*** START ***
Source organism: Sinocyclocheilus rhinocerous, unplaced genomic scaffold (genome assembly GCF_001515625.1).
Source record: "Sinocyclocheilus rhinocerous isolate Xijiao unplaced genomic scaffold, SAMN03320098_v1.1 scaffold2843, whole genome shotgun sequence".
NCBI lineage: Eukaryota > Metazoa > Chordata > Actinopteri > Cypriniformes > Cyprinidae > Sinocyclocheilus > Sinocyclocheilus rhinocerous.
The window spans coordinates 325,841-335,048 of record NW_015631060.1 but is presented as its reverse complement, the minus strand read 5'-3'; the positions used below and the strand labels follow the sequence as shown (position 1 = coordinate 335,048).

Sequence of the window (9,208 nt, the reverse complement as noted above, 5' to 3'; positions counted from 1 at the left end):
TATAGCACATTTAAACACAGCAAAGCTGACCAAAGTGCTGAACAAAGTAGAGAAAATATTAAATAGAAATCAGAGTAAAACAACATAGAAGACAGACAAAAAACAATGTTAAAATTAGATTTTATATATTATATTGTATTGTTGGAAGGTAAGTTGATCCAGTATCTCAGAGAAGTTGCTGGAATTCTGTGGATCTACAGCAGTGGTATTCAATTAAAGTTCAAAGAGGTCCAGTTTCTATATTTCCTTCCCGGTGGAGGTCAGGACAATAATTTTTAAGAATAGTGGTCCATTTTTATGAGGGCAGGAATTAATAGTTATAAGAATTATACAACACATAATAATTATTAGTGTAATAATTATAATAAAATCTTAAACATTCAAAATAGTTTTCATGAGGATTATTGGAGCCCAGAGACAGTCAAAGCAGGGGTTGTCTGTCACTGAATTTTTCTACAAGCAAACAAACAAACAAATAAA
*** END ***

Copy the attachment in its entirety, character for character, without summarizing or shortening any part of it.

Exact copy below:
Source organism: Sinocyclocheilus rhinocerous, unplaced genomic scaffold (genome assembly GCF_001515625.1).
Source record: "Sinocyclocheilus rhinocerous isolate Xijiao unplaced genomic scaffold, SAMN03320098_v1.1 scaffold2843, whole genome shotgun sequence".
NCBI lineage: Eukaryota > Metazoa > Chordata > Actinopteri > Cypriniformes > Cyprinidae > Sinocyclocheilus > Sinocyclocheilus rhinocerous.
The window spans coordinates 325,841-335,048 of record NW_015631060.1 but is presented as its reverse complement, the minus strand read 5'-3'; the positions used below and the strand labels follow the sequence as shown (position 1 = coordinate 335,048).

Sequence of the window (9,208 nt, the reverse complement as noted above, 5' to 3'; positions counted from 1 at the left end):
TATAGCACATTTAAACACAGCAAAGCTGACCAAAGTGCTGAACAAAGTAGAGAAAATATTAAATAGAAATCAGAGTAAAACAACATAGAAGACAGACAAAAAACAATGTTAAAATTAGATTTTATATATTATATTGTATTGTTGGAAGGTAAGTTGATCCAGTATCTCAGAGAAGTTGCTGGAATTCTGTGGATCTACAGCAGTGGTATTCAATTAAAGTTCAAAGAGGTCCAGTTTCTATATTTCCTTCCCGGTGGAGGTCAGGACAATAATTTTTAAGAATAGTGGTCCATTTTTATGAGGGCAGGAATTAATAGTTATAAGAATTATACAACACATAATAATTATTAGTGTAATAATTATAATAAAATCTTAAACATTCAAAATAGTTTTCATGAGGATTATTGGAGCCCAGAGACAGTCAAAGCAGGGGTTGTCTGTCACTGAATTTTTCTACAAGCAAACAAACAAACAAATAAA